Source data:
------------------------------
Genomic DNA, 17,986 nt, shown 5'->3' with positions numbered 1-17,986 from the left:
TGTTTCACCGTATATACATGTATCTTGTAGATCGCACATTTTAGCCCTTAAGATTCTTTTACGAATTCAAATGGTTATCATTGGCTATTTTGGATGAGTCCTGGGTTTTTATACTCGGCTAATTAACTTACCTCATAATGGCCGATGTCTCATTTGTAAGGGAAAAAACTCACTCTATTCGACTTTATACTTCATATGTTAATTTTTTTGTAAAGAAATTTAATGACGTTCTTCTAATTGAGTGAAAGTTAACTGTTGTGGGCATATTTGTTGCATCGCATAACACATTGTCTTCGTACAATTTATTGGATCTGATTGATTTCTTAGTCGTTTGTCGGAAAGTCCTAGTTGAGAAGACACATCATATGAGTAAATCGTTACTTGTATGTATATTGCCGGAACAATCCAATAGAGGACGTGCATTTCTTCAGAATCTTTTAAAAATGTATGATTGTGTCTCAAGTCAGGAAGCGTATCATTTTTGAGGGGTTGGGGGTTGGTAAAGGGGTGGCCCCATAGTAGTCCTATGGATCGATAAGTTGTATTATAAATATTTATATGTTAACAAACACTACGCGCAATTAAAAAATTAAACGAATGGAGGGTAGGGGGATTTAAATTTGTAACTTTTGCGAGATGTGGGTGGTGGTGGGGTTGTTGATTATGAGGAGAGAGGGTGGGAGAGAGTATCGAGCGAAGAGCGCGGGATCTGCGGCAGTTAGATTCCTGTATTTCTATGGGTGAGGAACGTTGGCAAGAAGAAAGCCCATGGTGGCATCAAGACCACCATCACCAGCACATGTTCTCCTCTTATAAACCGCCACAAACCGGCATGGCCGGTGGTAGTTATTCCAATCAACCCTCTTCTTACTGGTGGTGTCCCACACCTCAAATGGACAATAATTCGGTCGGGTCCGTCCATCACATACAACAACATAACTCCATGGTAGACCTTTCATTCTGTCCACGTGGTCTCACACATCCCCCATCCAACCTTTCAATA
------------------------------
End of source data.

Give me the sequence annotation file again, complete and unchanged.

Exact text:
Genomic DNA, 17,986 nt, shown 5'->3' with positions numbered 1-17,986 from the left:
TGTTTCACCGTATATACATGTATCTTGTAGATCGCACATTTTAGCCCTTAAGATTCTTTTACGAATTCAAATGGTTATCATTGGCTATTTTGGATGAGTCCTGGGTTTTTATACTCGGCTAATTAACTTACCTCATAATGGCCGATGTCTCATTTGTAAGGGAAAAAACTCACTCTATTCGACTTTATACTTCATATGTTAATTTTTTTGTAAAGAAATTTAATGACGTTCTTCTAATTGAGTGAAAGTTAACTGTTGTGGGCATATTTGTTGCATCGCATAACACATTGTCTTCGTACAATTTATTGGATCTGATTGATTTCTTAGTCGTTTGTCGGAAAGTCCTAGTTGAGAAGACACATCATATGAGTAAATCGTTACTTGTATGTATATTGCCGGAACAATCCAATAGAGGACGTGCATTTCTTCAGAATCTTTTAAAAATGTATGATTGTGTCTCAAGTCAGGAAGCGTATCATTTTTGAGGGGTTGGGGGTTGGTAAAGGGGTGGCCCCATAGTAGTCCTATGGATCGATAAGTTGTATTATAAATATTTATATGTTAACAAACACTACGCGCAATTAAAAAATTAAACGAATGGAGGGTAGGGGGATTTAAATTTGTAACTTTTGCGAGATGTGGGTGGTGGTGGGGTTGTTGATTATGAGGAGAGAGGGTGGGAGAGAGTATCGAGCGAAGAGCGCGGGATCTGCGGCAGTTAGATTCCTGTATTTCTATGGGTGAGGAACGTTGGCAAGAAGAAAGCCCATGGTGGCATCAAGACCACCATCACCAGCACATGTTCTCCTCTTATAAACCGCCACAAACCGGCATGGCCGGTGGTAGTTATTCCAATCAACCCTCTTCTTACTGGTGGTGTCCCACACCTCAAATGGACAATAATTCGGTCGGGTCCGTCCATCACATACAACAACATAACTCCATGGTAGACCTTTCATTCTGTCCACGTGGTCTCACACATCCCCCATCCAACCTTTCAATA